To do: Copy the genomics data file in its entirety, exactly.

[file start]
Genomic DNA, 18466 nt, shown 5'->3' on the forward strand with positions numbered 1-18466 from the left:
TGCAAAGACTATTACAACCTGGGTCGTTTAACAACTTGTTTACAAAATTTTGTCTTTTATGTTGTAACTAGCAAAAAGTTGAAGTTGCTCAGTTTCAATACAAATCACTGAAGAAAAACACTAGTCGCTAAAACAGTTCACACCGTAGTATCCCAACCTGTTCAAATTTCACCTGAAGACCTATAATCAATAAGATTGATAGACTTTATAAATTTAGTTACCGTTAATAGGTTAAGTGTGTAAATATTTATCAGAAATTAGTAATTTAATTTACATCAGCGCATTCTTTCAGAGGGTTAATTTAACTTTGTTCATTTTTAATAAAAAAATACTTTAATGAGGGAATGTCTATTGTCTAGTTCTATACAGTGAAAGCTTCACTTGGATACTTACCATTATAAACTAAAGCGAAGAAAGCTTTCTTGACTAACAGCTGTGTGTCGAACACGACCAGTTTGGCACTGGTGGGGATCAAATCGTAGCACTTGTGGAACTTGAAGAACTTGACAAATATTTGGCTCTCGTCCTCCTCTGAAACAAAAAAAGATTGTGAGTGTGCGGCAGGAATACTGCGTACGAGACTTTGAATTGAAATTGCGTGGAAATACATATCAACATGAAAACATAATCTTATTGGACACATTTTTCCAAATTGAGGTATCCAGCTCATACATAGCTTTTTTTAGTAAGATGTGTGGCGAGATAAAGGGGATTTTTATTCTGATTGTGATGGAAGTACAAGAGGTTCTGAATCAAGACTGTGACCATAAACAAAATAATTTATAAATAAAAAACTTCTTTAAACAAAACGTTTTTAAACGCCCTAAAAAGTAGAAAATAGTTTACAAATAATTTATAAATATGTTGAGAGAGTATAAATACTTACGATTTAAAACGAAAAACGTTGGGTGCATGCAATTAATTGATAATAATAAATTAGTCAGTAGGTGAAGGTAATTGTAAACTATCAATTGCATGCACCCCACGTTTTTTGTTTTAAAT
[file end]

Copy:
Genomic DNA, 18466 nt, shown 5'->3' on the forward strand with positions numbered 1-18466 from the left:
TGCAAAGACTATTACAACCTGGGTCGTTTAACAACTTGTTTACAAAATTTTGTCTTTTATGTTGTAACTAGCAAAAAGTTGAAGTTGCTCAGTTTCAATACAAATCACTGAAGAAAAACACTAGTCGCTAAAACAGTTCACACCGTAGTATCCCAACCTGTTCAAATTTCACCTGAAGACCTATAATCAATAAGATTGATAGACTTTATAAATTTAGTTACCGTTAATAGGTTAAGTGTGTAAATATTTATCAGAAATTAGTAATTTAATTTACATCAGCGCATTCTTTCAGAGGGTTAATTTAACTTTGTTCATTTTTAATAAAAAAATACTTTAATGAGGGAATGTCTATTGTCTAGTTCTATACAGTGAAAGCTTCACTTGGATACTTACCATTATAAACTAAAGCGAAGAAAGCTTTCTTGACTAACAGCTGTGTGTCGAACACGACCAGTTTGGCACTGGTGGGGATCAAATCGTAGCACTTGTGGAACTTGAAGAACTTGACAAATATTTGGCTCTCGTCCTCCTCTGAAACAAAAAAAGATTGTGAGTGTGCGGCAGGAATACTGCGTACGAGACTTTGAATTGAAATTGCGTGGAAATACATATCAACATGAAAACATAATCTTATTGGACACATTTTTCCAAATTGAGGTATCCAGCTCATACATAGCTTTTTTTAGTAAGATGTGTGGCGAGATAAAGGGGATTTTTATTCTGATTGTGATGGAAGTACAAGAGGTTCTGAATCAAGACTGTGACCATAAACAAAATAATTTATAAATAAAAAACTTCTTTAAACAAAACGTTTTTAAACGCCCTAAAAAGTAGAAAATAGTTTACAAATAATTTATAAATATGTTGAGAGAGTATAAATACTTACGATTTAAAACGAAAAACGTTGGGTGCATGCAATTAATTGATAATAATAAATTAGTCAGTAGGTGAAGGTAATTGTAAACTATCAATTGCATGCACCCCACGTTTTTTGTTTTAAAT